Mom is at her worst. Uncle Fred has had one too many cups of cheer.
Imagine…if every day stress sends you in the direction of food and emotional eating, then it makes perfect sense that food could become your go-to strategy for shutting down all emotional intensity during the holiday season.
When intense emotions hit, you might be especially at risk for emotional or compulsive eating, if you’re lacking other skills for self-soothing.
We’re already well into this year’s holiday season. So, if you are not already a Member and in the process of learning and practicing A Weigh Out’s 52 Empowerment Tools, here are a few things I suggest trying, in the meantime.
If you’re using thoughts of food and mindless eating to disconnect from moments of emotional stress, try using “mindfulness” as an antidote.
- Before the event or a likely interaction with Mom or an obnoxious brother-in-law, anticipate when and where the stress is likely to hit (most of us know when we’re likely to feel our buttons being pushed). In advance, think through the high risk scenarios and decide on your alternate plan of action. So, the moment your mother starts complaining, you’ll already have your exit strategy. Look at your watch and say, “Oh sorry Mom, I told Jackie I would call her right at 1pm. I’ll be back.” There’s something very empowering about planning to handle emotional stress well!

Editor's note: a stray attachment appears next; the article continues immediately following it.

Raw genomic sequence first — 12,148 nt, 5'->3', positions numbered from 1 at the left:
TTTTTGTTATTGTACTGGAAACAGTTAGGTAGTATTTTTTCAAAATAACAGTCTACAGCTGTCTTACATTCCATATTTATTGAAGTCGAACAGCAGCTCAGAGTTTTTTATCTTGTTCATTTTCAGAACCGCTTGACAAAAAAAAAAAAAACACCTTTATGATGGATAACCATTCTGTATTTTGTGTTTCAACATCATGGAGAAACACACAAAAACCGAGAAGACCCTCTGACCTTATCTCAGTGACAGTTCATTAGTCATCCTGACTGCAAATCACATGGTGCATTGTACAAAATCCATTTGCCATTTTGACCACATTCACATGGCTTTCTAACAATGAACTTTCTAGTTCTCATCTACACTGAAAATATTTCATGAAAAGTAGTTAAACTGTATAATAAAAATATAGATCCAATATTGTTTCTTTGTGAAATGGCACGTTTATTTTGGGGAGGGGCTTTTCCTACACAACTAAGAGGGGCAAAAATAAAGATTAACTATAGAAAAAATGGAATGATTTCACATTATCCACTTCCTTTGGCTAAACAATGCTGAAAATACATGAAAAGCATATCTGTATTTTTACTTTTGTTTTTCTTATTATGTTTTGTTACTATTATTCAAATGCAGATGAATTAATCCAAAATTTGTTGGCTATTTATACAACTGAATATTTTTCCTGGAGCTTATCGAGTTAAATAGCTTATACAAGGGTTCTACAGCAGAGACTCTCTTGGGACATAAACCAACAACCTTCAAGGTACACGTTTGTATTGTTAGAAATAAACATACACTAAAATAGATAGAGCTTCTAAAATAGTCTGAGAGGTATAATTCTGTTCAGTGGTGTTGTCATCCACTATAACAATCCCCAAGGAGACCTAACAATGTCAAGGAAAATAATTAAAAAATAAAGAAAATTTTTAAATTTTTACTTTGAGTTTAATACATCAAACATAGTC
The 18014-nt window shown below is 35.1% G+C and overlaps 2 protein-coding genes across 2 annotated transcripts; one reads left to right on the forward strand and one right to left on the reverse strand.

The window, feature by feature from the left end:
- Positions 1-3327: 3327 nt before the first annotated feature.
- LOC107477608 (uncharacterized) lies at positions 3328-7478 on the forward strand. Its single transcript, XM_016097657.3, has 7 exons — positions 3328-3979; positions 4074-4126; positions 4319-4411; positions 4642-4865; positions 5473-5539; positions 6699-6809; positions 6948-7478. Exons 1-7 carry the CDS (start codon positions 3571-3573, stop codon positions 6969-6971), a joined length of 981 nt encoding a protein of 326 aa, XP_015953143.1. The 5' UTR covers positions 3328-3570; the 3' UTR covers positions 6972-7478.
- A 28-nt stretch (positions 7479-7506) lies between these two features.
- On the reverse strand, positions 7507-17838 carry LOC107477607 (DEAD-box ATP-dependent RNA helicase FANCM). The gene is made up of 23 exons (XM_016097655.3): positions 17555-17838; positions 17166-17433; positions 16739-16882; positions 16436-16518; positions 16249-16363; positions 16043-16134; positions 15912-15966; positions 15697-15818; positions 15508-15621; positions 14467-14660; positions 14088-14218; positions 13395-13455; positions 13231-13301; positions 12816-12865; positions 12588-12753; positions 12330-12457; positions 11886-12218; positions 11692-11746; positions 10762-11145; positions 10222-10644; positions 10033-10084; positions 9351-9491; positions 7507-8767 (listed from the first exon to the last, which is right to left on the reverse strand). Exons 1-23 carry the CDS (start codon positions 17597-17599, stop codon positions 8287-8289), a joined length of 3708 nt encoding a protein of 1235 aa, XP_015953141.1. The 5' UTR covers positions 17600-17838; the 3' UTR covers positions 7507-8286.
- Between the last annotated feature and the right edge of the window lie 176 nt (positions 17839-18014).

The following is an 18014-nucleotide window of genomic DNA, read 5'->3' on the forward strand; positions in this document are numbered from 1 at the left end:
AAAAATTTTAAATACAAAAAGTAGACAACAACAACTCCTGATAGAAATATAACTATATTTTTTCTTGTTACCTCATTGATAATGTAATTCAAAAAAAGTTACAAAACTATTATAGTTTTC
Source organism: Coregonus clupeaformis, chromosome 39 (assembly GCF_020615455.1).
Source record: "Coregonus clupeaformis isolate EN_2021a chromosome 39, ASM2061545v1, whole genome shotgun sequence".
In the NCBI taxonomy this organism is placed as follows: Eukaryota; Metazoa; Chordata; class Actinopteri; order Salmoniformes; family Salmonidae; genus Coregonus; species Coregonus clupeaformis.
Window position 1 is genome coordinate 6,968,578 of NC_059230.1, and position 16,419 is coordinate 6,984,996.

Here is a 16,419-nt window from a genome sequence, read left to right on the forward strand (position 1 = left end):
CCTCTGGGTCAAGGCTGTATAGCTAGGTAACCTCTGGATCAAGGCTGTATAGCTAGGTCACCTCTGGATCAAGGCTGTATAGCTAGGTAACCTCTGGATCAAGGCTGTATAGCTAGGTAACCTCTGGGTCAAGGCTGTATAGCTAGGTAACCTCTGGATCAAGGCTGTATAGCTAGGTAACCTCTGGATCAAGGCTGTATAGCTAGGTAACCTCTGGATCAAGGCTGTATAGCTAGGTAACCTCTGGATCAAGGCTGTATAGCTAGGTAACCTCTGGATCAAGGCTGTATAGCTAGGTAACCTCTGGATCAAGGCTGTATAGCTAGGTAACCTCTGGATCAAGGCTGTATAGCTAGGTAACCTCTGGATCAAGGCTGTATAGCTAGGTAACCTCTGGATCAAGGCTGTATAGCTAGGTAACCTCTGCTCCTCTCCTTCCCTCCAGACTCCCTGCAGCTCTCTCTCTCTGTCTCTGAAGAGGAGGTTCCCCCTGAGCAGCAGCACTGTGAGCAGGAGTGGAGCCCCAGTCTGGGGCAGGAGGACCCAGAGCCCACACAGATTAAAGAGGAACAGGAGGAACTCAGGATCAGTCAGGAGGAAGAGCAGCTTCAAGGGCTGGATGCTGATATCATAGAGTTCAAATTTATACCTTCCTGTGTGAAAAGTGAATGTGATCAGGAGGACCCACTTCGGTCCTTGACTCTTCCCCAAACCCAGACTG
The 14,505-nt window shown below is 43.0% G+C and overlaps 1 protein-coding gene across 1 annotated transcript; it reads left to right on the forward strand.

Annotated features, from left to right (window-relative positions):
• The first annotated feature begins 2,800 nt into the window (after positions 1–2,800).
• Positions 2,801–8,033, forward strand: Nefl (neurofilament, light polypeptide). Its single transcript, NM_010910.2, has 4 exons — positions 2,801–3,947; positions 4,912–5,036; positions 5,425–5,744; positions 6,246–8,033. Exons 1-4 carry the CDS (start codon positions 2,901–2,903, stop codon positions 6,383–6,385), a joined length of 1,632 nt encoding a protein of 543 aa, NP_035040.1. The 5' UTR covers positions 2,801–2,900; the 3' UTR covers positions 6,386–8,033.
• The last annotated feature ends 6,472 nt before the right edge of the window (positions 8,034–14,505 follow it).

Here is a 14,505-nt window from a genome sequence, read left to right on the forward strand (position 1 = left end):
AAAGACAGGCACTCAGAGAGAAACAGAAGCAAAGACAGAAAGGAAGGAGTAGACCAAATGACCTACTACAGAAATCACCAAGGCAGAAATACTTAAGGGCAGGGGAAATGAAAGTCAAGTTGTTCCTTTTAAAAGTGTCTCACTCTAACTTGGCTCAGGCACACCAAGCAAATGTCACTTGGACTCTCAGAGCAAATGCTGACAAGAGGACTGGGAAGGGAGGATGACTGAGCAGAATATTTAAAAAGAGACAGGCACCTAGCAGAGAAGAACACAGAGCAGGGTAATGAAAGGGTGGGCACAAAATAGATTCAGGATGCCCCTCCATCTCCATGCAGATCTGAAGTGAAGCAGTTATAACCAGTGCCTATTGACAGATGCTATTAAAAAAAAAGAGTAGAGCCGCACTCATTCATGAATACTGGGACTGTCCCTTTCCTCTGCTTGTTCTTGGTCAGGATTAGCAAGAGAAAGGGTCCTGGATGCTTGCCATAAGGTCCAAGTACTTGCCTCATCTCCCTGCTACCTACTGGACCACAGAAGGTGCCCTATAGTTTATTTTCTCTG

- Empowerment is an amazing tool! I recommend a brief visualization in the tub or shower the morning of an event. See it going well. Feel empowered to create the day you want rather than expecting to feel victim to a family member or friend’s bad behavior—or maybe even your own.
- I also suggest people envision eating well at each event, enjoying holiday food, but in a way that leaves them feeling great, not restricted, over stuffed, or guilty. If your family cooks and bakes only high calories dishes, consider bringing a dish or two of food you’d rather fill up on…but don’t set up any feelings of deprivation because those are likely to backfire and result in more emotional eating when emotions increase.
- Set clear intentions about how you want your holiday experiences to be. Rethink holiday obligations and traditions that typically leave you feeling stressed. Can you eliminate some or all of those this year? What could you do to make your holiday more fun…your plans less stressful, so less likely to be filled with stress eating and regret?
If you’re ready for a whole new set of emotional regulation and Empowerment Tools in 2013, consider joining us on the journey.
Happy Holidays everyone!
Ellen Shuman is a Life Coach who specializes in empowering people who are working on emotional and binge eating recovery. She is the founder of A Weigh Out & Acoria Eating Disorder Treatment, President of the Binge Eating Disorder Association (BEDA), and Co-Founder of the Academy for Eating Disorders Special Interest Group on “Health at Every Size”, email@example.com